Axis and Revolution

By GABEBA BADEROON 

Glass door in a glass wall,
screen of reflections, rain-
streaks, fingerprints, slips
the catch of the lock, swings

slowly open, axis and revolution,
reflecting a compass of sky,
trees, the sun in rain, windows
of the houses opposite, me watching.
Flashing glass on glass, the door fans
its cards of mirrors.

Reflected in the door, I gleam
against the windows facing,
reflections on reflections, seamless
turning, turning

outside into inside, opening
a dark glint of entry to your house.
Through glass skin,
I am inside, invited in.

Stiff glass sail catches
a sudden clip of wind, gathers
speed to whip wide
toward a tipping-point,

its own reflection, the end
of its half circle,
glass door against glass wall.
Across the road behind my own reflections,
I am too far away to run and catch
the door before it reaches
the end of its span, slams
backward against glass.

Stretching its hinge, the door scrapes
wall only briefly then springs back,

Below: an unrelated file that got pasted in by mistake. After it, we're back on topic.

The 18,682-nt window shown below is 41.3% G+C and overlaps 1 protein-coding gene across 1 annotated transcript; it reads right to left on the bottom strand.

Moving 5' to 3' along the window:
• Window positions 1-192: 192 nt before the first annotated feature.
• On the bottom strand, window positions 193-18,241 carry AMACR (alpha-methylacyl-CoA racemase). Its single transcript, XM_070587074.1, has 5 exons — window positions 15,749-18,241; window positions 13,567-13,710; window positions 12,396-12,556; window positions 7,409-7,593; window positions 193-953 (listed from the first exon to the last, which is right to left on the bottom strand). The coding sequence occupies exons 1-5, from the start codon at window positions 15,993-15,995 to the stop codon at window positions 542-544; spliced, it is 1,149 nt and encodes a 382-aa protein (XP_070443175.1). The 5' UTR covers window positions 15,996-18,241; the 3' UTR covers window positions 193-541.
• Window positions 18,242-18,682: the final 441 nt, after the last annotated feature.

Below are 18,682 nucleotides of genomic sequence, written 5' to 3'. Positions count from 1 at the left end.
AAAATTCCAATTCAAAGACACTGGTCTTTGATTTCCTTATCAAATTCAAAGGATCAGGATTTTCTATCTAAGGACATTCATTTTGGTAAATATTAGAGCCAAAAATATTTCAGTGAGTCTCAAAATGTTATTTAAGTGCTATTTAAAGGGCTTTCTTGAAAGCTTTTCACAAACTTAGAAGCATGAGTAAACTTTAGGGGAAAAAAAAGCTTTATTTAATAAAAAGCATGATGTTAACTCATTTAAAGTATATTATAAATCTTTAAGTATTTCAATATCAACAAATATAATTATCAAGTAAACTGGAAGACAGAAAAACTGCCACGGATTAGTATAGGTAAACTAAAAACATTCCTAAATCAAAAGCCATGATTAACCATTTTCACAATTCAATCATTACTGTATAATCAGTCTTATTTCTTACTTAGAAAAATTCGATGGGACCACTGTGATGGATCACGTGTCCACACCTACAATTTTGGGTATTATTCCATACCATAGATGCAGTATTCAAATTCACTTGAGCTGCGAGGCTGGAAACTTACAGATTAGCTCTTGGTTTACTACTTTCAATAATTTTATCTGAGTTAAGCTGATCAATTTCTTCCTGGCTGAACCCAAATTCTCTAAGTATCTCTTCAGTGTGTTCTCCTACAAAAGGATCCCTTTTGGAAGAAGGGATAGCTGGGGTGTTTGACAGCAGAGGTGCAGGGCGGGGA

quivering, ringing, heading
home to the lock again,

Or right through, cracking and splaying
on impact, hurtling across the threshold,
past the curtains, into the rooms.
Search as you will, you’ll never find
all of me. Some splinter
of light will elude you, stay.

Did I see your hand reach
the door in time, click it fast.

Fastened, sealed, glass door giving
back what it keeps outside.

 

 

Gabeba Baderoon is the author of the collections The Dream in the Next Body, The Museum of Ordinary Life, and A Hundred Silences.

Click here to purchase Issue 04

Axis and Revolution

Related Posts

poetry feature image

January 2021 Poetry Feature: Bruce Bond

BRUCE BOND
I was just another creature crawling from the mausoleum, / and I thought, so this is it, the place in the final chapter / where I am judged for all my cruelties, blunders, failures of attention, / and I waited for the furies to take me, or some such host. / But it was just another morning.

Sky full of comets

Poems in Translation from Bestia di gioia

MARIANGELA GUALTIERI
And he soars / saved, outstretched / untouched by the gravity that pins us / down / we deserters of empty spaces and heights / shadows cast / into modest taverns for a bite. / Heads in capitals / of rust. / A lifetime annuity of darkness. / Only a cry can save us now.

poetry feature image

December 2020 Poetry Feature: Denise Duhamel and Jeffrey Harrison

DENISE DUHAMEL
Where was I / when I was 20? I’d already been accepted / as an exchange student, taking my first plane ride / to London where I’d catch a train / to Wales. On that first flight, I sat next to a woman / in a shawl—how old was she? It’s hard to say.